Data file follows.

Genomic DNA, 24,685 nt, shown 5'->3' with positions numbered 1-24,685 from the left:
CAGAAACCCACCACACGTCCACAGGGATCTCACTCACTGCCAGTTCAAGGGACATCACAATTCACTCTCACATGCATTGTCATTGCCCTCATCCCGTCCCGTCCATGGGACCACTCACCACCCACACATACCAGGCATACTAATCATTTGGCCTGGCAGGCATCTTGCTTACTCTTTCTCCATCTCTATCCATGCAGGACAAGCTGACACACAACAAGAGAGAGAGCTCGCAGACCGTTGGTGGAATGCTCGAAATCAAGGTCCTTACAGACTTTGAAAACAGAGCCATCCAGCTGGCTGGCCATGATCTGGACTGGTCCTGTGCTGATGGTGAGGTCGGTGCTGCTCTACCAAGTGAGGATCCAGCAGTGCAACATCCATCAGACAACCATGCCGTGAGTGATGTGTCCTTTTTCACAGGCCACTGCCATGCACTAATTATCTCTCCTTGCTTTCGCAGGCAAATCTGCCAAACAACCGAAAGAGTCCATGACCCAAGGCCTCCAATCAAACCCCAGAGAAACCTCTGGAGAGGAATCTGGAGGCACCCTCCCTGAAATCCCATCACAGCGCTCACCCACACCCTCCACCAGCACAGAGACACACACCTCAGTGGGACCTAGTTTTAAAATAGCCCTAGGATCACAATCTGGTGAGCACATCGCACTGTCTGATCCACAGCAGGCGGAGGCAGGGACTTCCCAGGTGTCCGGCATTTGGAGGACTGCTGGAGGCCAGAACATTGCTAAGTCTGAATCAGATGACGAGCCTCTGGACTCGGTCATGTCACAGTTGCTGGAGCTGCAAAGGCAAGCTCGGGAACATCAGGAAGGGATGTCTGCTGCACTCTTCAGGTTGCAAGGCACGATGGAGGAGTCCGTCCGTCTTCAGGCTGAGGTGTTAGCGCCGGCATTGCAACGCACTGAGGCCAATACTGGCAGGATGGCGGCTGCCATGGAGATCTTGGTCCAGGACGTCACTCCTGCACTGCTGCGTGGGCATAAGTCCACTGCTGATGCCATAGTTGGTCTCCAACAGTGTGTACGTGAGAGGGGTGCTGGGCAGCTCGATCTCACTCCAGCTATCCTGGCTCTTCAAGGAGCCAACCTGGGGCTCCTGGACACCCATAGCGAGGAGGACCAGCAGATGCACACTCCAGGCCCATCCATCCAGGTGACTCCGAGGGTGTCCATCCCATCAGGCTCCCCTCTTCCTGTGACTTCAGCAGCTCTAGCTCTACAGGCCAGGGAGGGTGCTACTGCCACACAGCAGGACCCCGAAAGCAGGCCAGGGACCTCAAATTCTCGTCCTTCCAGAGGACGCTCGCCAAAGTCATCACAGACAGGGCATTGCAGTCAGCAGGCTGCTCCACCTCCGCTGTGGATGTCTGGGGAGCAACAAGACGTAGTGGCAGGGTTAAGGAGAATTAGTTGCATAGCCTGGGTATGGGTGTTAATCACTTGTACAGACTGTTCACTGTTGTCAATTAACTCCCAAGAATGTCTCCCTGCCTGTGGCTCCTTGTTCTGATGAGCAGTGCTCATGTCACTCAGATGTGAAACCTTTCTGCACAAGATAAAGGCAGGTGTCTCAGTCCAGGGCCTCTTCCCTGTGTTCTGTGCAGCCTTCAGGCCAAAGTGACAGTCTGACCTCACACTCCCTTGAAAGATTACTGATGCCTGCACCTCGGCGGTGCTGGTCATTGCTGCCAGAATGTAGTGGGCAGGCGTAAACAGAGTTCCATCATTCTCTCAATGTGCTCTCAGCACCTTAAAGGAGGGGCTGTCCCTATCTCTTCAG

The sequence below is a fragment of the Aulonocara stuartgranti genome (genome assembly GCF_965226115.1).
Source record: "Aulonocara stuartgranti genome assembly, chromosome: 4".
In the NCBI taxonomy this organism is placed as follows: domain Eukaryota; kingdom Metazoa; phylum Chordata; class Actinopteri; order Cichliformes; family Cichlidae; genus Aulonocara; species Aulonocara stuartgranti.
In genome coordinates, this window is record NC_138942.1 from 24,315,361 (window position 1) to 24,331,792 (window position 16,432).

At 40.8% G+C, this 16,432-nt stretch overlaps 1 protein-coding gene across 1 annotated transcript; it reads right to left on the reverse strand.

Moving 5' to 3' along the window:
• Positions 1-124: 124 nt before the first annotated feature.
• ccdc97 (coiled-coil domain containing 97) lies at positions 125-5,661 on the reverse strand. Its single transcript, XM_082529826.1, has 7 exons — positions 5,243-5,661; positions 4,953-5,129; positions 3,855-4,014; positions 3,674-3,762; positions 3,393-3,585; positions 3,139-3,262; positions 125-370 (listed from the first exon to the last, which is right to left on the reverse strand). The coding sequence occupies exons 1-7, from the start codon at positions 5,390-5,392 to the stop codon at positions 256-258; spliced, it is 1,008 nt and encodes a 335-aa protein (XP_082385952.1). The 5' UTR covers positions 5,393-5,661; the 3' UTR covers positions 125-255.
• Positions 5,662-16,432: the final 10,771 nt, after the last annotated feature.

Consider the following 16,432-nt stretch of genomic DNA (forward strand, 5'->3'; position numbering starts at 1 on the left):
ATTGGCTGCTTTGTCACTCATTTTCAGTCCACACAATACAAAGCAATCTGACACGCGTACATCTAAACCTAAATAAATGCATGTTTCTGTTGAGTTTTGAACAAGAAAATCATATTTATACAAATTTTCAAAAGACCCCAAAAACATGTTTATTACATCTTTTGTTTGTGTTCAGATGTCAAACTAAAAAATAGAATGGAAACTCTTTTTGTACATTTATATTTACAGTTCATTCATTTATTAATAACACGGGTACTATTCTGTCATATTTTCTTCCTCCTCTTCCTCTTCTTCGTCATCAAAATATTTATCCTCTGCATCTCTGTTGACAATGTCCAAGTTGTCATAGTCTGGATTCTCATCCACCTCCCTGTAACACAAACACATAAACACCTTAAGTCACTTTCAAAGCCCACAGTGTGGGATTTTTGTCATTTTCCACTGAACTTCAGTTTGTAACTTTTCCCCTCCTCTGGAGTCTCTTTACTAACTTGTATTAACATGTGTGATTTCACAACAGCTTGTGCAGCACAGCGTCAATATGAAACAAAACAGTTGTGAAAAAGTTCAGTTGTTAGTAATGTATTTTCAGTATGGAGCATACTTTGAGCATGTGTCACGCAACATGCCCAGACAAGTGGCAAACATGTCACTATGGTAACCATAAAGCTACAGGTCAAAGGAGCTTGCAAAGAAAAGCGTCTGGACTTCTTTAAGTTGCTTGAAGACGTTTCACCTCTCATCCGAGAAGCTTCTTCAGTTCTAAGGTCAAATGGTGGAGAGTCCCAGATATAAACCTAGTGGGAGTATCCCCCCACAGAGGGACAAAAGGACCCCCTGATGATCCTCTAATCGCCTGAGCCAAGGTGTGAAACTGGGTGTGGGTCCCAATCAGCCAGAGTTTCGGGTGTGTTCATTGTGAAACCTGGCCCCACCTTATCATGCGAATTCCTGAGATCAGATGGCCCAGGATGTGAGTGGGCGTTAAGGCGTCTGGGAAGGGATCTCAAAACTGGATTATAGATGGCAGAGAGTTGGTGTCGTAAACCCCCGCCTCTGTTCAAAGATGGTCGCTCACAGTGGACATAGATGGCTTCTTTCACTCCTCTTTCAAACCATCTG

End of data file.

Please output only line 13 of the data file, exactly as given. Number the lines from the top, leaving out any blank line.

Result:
ATTGGCTGCTTTGTCACTCATTTTCAGTCCACACAATACAAAGCAATCTGACACGCGTACATCTAAACCTAAATAAATGCATGTTTCTGTTGAGTTTTGAACAAGAAAATCATATTTATACAAATTTTCAAAAGACCCCAAAAACATGTTTATTACATCTTTTGTTTGTGTTCAGATGTCAAACTAAAAAATAGAATGGAAACTCTTTTTGTACATTTATATTTACAGTTCATTCATTTATTAATAACACGGGTACTATTCTGTCATATTTTCTTCCTCCTCTTCCTCTTCTTCGTCATCAAAATATTTATCCTCTGCATCTCTGTTGACAATGTCCAAGTTGTCATAGTCTGGATTCTCATCCACCTCCCTGTAACACAAACACATAAACACCTTAAGTCACTTTCAAAGCCCACAGTGTGGGATTTTTGTCATTTTCCACTGAACTTCAGTTTGTAACTTTTCCCCTCCTCTGGAGTCTCTTTACTAACTTGTATTAACATGTGTGATTTCACAACAGCTTGTGCAGCACAGCGTCAATATGAAACAAAACAGTTGTGAAAAAGTTCAGTTGTTAGTAATGTATTTTCAGTATGGAGCATACTTTGAGCATGTGTCACGCAACATGCCCAGACAAGTGGCAAACATGTCACTATGGTAACCATAAAGCTACAGGTCAAAGGAGCTTGCAAAGAAAAGCGTCTGGACTTCTTTAAGTTGCTTGAAGACGTTTCACCTCTCATCCGAGAAGCTTCTTCAGTTCTAAGGTCAAATGGTGGAGAGTCCCAGATATAAACCTAGTGGGAGTATCCCCCCACAGAGGGACAAAAGGACCCCCTGATGATCCTCTAATCGCCTGAGCCAAGGTGTGAAACTGGGTGTGGGTCCCAATCAGCCAGAGTTTCGGGTGTGTTCATTGTGAAACCTGGCCCCACCTTATCATGCGAATTCCTGAGATCAGATGGCCCAGGATGTGAGTGGGCGTTAAGGCGTCTGGGAAGGGATCTCAAAACTGGATTATAGATGGCAGAGAGTTGGTGTCGTAAACCCCCGCCTCTGTTCAAAGATGGTCGCTCACAGTGGACATAGATGGCTTCTTTCACTCCTCTTTCAAACCATCTG